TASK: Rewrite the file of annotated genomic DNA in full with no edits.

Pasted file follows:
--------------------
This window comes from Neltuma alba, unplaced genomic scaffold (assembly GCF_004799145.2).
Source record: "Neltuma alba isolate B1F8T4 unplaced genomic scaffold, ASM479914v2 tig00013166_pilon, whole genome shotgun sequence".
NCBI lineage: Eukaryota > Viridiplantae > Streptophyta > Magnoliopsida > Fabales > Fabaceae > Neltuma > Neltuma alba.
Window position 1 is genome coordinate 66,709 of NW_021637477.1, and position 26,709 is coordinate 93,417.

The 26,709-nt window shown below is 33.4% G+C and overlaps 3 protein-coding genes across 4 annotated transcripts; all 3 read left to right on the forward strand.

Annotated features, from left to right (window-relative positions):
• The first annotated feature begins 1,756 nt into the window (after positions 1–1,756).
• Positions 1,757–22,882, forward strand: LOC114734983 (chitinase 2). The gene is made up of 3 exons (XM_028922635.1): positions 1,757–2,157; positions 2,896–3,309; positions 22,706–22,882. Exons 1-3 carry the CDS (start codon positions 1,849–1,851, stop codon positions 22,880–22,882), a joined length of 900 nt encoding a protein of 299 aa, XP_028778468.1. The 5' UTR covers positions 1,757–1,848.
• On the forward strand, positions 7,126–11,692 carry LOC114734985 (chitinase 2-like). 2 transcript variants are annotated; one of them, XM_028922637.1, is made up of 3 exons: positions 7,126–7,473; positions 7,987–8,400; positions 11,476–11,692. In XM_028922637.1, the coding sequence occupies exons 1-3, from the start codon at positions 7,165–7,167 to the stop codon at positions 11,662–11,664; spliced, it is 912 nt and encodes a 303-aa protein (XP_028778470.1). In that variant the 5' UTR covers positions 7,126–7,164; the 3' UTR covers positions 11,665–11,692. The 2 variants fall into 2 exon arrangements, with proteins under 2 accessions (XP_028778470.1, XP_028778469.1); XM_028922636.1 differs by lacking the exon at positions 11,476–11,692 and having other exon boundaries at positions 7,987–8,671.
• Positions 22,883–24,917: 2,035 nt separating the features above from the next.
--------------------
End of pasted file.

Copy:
This window comes from Neltuma alba, unplaced genomic scaffold (assembly GCF_004799145.2).
Source record: "Neltuma alba isolate B1F8T4 unplaced genomic scaffold, ASM479914v2 tig00013166_pilon, whole genome shotgun sequence".
NCBI lineage: Eukaryota > Viridiplantae > Streptophyta > Magnoliopsida > Fabales > Fabaceae > Neltuma > Neltuma alba.
Window position 1 is genome coordinate 66,709 of NW_021637477.1, and position 26,709 is coordinate 93,417.

The 26,709-nt window shown below is 33.4% G+C and overlaps 3 protein-coding genes across 4 annotated transcripts; all 3 read left to right on the forward strand.

Annotated features, from left to right (window-relative positions):
• The first annotated feature begins 1,756 nt into the window (after positions 1–1,756).
• Positions 1,757–22,882, forward strand: LOC114734983 (chitinase 2). The gene is made up of 3 exons (XM_028922635.1): positions 1,757–2,157; positions 2,896–3,309; positions 22,706–22,882. Exons 1-3 carry the CDS (start codon positions 1,849–1,851, stop codon positions 22,880–22,882), a joined length of 900 nt encoding a protein of 299 aa, XP_028778468.1. The 5' UTR covers positions 1,757–1,848.
• On the forward strand, positions 7,126–11,692 carry LOC114734985 (chitinase 2-like). 2 transcript variants are annotated; one of them, XM_028922637.1, is made up of 3 exons: positions 7,126–7,473; positions 7,987–8,400; positions 11,476–11,692. In XM_028922637.1, the coding sequence occupies exons 1-3, from the start codon at positions 7,165–7,167 to the stop codon at positions 11,662–11,664; spliced, it is 912 nt and encodes a 303-aa protein (XP_028778470.1). In that variant the 5' UTR covers positions 7,126–7,164; the 3' UTR covers positions 11,665–11,692. The 2 variants fall into 2 exon arrangements, with proteins under 2 accessions (XP_028778470.1, XP_028778469.1); XM_028922636.1 differs by lacking the exon at positions 11,476–11,692 and having other exon boundaries at positions 7,987–8,671.
• Positions 22,883–24,917: 2,035 nt separating the features above from the next.